This is a welcome VoIP initiative for Canada. After all, we all know that Google Voice also provides USA/Canada free calling to PSTN land-lines and mobile phones from your PC. However, while the Dell Voice service provides free calling within Canada, it also gives you a free Canadian phone number, and 911 emergency access, which Google Voice and Skype do not do.
As a VoIP enthusiast, I was eager to give the PC desktop app a try. The following is my first impressions of using the Dell Voice PC Desktop App.
Note: In this article, my testing as based on Dell Voice for Desktop version 220.127.116.11
Download, Install, and Register your Dell Voice Account
The first step was to download and install the the Dell Voice App for PC Desktops. As part of this process, I was prompted to create a new Dell Voice account. This required my email address and that I create a password (always use strong passwords). They did require my current telephone number as part of the account registration. They currently do not allow registrations from outside of Canada.
The first time I launched the Dell Voice desktop app, I was prompted to login using my registered email and password. I was also required to acknowledge the limitations of 911 when accessed via VoIP devices. This is a standard VoIP 911 limitation acknowledgement in Canada.
Once launched, it became quite apparent that the Dell Voice desktop app (also known as a softphone) is quite a large app as far as softphones go. It also becomes quickly apparent the reason for the large window size of the app is so that Dell can display Dell marketing promo's. I guess marketing right in your softphone app is part of the price paid for using the free phone calling services.
Making Test Calls
For testing my VoIP services and devices, I often call one the Environment Canada Weather Lines. This turned out to be a quick way for me to assess how DTMF tone control functionality is working through the VoIP softphone or ATA.
(Calgary wx - 403-299-7878, Regina wx - 306-780-5744, Winnipeg wx - 204-983-2050)
Right away, I was disappointed with the DTMF touch-tone control of the Environment Canada weather options voice prompts when using the Dell Voice softphone. While the DTMF tone control worked, I consistently encountered broken and distorted incoming voice audio for the next 3-4 seconds following "every" DTMF command. While the Dell Voice softphone app does allow you to choose between "In-Band (tone)" or "Info (SIP)" DTMF control (found via the "Settings" button), only "In-Band (tone) worked for me. But, like I said, I would always experience 3-4 seconds of audio distortion following each DTMF commands.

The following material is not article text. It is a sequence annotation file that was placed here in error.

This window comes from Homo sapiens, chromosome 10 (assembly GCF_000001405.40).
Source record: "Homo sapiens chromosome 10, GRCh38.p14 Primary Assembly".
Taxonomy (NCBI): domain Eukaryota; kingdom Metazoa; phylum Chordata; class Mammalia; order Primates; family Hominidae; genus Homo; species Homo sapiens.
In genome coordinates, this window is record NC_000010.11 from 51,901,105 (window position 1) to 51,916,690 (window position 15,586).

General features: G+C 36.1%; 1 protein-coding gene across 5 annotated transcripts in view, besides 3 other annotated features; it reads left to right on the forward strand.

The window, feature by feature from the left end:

Generally, the incoming audio quality seemed satisfactory. However, I suspect it is using a low-bandwidth Codec like G.729a, or lower, as the audio was slightly frequency limited and didn't sound quite as bright as if it were using a wider band Codec like G.711u.
I did make a test call to a real person at Dell Voice Customer Support by calling their hotline access number: 611. After navigating through a few voice prompts and using the DTMF commands, I was put on hold for about 5 minutes until a CS agent finally answered. Unfortunately, the first 15 or 20 seconds of the conversation was all broken-up and distorted. But, then the connection got better after I repeatedly said "hello, hello, I'm having difficulty hearing you". Then, the connection got better and I completed my questions with the CS agent.
At this time, I really haven't done any other testing of the VoiceMail or Follow Me features.
Initial Test Conclusion
Just from my brief tests with the Dell Voice desktop app softphone, I'm not impressed. They definitely need to fix the DTMF tone control functionality. If you don't ever use DTMF tone controls on your phone, then it may not be an issue. But for me, it means the phone has bugs that need to be fixed. I'm sure over time, they will fix it, perhaps through some future software updates. The audio quality, from my limited tests seems to be hit and miss. It will take many more calls to get a truer sense of the call quality using the desktop app.
(If you do experience call problems, make sure your router is port forwarding (or triggering) on SIP port 5060 UDP and RTP port 13000).
There is Hope for Dell Voice and Fongo
From my perspective, I don't actually care that the desktop app is a bit immature and needs to grow-up a bit. Why? Because, I found out that I don't really need Dell's desktop app to use Dell Voice and Fongo as a SIP-based VoIP home phone service.
Dell Voice and Fongo as a BYOD VoIP Provider
While Dell Voice desktop app was a bit of a bust for me, it's irrelevant because Dell Voice and Fongo service allows BYOD people like me to use my own user configurable SIP-based softphone, user-configurable ATA, or IP-Phones to connect with their service. What's the catch? You will have to pay a one-time "VoIP Unlock Fee" of $50. Well, I paid the price..... and I'll let you in on the results in upcoming post articles... (it'll be worth the read).
* Dell Voice and Fongo no longer provide the Desktop App for PC.
* Dell Voice and Fong no longer provide BYOD VoIP Unlock Key.